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timing advance

Discussion in '1969-1972 K5 Blazer | Truck | Suburban' started by 69K5, Apr 21, 2002.

  1. 69K5

    69K5 1/2 ton status

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    why would you advance timing?my new timing set has 3 marks standarad +4 and -4

    nathan
     
  2. chevyracing

    chevyracing 1/2 ton status

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    The marks on the timing set are for Degreeing a cam more than likely. If you are not running a very radical cam forget about them and zero it up.

    John
     
  3. skyblazer

    skyblazer 1/2 ton status

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    The marks are for customizing your valve timing. The specs on your cam card are for straight up timing (marks lined up). In some circumstances you may want to advance or retard timing (for example, advancing timing allows the intake valve to close earlier and increases compression for more torque). Just depends on your engine and parts combination.
     
  4. 69K5

    69K5 1/2 ton status

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    . I do want more torque but dont have the cam and everything else is stock rock. So i will just zero it up .

    thanks for the help

    nathan
     
  5. Steve_Chin

    Steve_Chin 1/2 ton status

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    There are a lot of reasons to use the non-zero keyway, but in most cases, you will want to use the zero keyway. Advancing the camshaft timing will lower the RPM band in which you make peak torque, lowering the power band. This is useful to some guys who run big cams and need a little more bottom end oomph. Retarding the cam will increase the RPM of the torque curve, increasing the power band. This is useful to guys who have so much lowe end torque that they blow off their tires or break drivetrain parts. On DOHC engines, you can alter the lobe separation angle by moving one cam in respect to the other, changing the operating characteristics of the engine still further. Increasing LSA tends to widen the power band at the expense of peak torque and power, while narrowing the LSA tends to narrow the power band and add to midrange power. In a 4x4, we generally want a wide LSA, especailly if we're running wide-ratio manual trannies. Automatics with high stall torque converters are more forgiving of narrow LSAs in a heavy vehicle.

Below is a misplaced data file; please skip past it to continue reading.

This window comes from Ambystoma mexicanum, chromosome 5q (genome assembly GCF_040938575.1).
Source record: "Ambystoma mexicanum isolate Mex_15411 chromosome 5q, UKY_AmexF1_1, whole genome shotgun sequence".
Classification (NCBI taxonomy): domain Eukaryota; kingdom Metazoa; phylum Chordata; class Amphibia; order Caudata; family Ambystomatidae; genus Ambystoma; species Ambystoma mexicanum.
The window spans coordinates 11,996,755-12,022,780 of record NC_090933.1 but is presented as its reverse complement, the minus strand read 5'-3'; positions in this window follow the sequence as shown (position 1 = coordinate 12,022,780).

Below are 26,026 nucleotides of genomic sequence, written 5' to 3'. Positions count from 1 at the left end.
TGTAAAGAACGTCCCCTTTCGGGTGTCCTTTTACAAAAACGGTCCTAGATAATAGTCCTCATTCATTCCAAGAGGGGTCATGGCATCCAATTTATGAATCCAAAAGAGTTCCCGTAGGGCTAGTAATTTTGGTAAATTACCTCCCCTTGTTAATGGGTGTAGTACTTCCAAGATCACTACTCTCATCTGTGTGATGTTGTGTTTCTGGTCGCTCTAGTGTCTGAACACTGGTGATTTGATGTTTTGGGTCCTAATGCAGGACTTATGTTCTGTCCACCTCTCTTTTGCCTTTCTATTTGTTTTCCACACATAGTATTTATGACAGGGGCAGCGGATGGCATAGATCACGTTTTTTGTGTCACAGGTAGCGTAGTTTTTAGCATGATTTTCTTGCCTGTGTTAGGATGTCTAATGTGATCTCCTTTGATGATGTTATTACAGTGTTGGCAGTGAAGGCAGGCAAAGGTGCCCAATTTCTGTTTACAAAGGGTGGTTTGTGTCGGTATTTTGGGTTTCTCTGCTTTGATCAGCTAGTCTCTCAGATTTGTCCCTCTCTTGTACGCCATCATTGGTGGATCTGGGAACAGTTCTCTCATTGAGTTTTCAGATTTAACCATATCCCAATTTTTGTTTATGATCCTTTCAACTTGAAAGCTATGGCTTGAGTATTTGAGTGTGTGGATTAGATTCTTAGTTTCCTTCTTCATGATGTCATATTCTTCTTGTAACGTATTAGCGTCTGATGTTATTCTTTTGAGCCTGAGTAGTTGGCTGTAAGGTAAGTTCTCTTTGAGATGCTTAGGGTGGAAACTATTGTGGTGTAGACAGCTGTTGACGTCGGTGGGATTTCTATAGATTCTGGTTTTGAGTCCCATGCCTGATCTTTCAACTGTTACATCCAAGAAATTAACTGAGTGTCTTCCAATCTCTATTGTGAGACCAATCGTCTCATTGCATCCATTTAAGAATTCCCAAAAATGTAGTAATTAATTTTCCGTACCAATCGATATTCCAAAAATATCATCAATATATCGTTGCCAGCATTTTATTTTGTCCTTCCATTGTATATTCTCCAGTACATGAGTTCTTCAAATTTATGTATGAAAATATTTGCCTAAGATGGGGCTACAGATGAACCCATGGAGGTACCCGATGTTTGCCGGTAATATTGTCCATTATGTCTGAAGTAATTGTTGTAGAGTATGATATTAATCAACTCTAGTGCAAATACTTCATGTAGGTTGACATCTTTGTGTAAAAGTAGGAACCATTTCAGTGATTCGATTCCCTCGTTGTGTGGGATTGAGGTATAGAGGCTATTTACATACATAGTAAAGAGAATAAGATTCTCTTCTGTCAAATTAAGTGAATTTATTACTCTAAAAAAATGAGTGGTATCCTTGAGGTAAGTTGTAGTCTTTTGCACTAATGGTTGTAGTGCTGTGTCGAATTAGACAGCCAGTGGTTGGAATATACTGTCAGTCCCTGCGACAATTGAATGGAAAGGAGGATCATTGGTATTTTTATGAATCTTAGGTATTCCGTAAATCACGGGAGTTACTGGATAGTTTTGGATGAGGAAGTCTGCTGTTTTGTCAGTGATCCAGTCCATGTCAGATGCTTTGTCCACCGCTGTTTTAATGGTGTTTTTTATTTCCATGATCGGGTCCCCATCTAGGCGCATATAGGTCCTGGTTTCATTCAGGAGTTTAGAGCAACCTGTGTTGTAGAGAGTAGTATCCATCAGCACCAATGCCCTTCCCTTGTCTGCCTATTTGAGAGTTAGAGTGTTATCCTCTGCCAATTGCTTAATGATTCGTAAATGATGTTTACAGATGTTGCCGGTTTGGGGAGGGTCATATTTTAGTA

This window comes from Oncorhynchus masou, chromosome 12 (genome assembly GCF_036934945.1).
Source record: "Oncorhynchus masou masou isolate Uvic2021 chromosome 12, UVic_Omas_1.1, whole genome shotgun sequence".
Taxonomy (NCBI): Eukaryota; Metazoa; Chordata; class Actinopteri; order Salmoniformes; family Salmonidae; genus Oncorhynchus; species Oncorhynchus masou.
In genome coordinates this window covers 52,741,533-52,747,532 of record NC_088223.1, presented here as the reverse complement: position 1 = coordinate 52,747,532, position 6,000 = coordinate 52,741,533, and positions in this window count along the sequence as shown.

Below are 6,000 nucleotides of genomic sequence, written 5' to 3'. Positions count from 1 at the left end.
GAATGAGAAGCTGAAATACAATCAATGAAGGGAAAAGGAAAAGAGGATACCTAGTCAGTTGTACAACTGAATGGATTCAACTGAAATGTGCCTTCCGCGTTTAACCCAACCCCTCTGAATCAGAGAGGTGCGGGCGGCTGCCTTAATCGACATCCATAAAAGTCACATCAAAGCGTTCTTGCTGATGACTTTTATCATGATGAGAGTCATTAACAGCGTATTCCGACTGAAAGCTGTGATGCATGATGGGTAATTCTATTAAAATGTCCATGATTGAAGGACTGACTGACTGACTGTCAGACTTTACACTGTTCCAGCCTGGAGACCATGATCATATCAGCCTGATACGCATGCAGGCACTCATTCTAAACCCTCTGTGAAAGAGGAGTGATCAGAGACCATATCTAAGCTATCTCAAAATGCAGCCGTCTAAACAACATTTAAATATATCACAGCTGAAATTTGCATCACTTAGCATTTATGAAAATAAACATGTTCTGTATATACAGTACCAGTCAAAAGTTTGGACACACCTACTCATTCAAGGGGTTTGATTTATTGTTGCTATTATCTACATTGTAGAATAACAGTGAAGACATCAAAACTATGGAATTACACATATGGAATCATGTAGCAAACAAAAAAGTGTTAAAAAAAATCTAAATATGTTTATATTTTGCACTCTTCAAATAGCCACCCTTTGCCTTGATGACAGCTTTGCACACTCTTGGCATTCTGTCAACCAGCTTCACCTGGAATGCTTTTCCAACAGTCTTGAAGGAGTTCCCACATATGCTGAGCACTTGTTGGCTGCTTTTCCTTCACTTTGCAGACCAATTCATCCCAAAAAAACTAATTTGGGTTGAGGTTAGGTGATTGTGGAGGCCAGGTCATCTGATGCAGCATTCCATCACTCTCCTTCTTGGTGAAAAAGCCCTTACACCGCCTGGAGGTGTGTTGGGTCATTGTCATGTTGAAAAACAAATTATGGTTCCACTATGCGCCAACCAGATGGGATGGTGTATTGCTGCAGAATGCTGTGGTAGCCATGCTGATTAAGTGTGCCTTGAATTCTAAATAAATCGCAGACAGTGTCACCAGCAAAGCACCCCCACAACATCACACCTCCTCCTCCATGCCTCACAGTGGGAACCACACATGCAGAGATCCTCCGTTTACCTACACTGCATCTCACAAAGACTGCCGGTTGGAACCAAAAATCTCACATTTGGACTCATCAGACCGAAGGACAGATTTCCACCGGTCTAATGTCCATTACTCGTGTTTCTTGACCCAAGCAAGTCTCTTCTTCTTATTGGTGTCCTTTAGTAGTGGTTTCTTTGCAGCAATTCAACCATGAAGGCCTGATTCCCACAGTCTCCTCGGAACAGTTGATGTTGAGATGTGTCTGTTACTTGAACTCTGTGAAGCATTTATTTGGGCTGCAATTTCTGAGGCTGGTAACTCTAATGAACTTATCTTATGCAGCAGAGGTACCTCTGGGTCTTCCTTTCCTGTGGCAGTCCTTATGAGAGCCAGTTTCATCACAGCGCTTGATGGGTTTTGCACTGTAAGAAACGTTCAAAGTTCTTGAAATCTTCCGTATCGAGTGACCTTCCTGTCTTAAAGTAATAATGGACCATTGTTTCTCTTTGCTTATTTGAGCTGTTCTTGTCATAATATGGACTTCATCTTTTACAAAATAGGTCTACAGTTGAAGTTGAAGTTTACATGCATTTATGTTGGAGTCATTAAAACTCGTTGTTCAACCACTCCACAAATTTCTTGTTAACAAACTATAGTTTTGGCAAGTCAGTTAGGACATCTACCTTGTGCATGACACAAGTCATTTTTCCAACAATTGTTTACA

6. 69K5

    69K5 1/2 ton status

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    Steve

    I think i understood all of what you said. It always amazes me how much you know and can explain. A while back you corrected me on some bopdy mount bolt torques. you were write. i read the wrong book. i was looking in the 74 fsm.

    thanks for the help

    nathan
     

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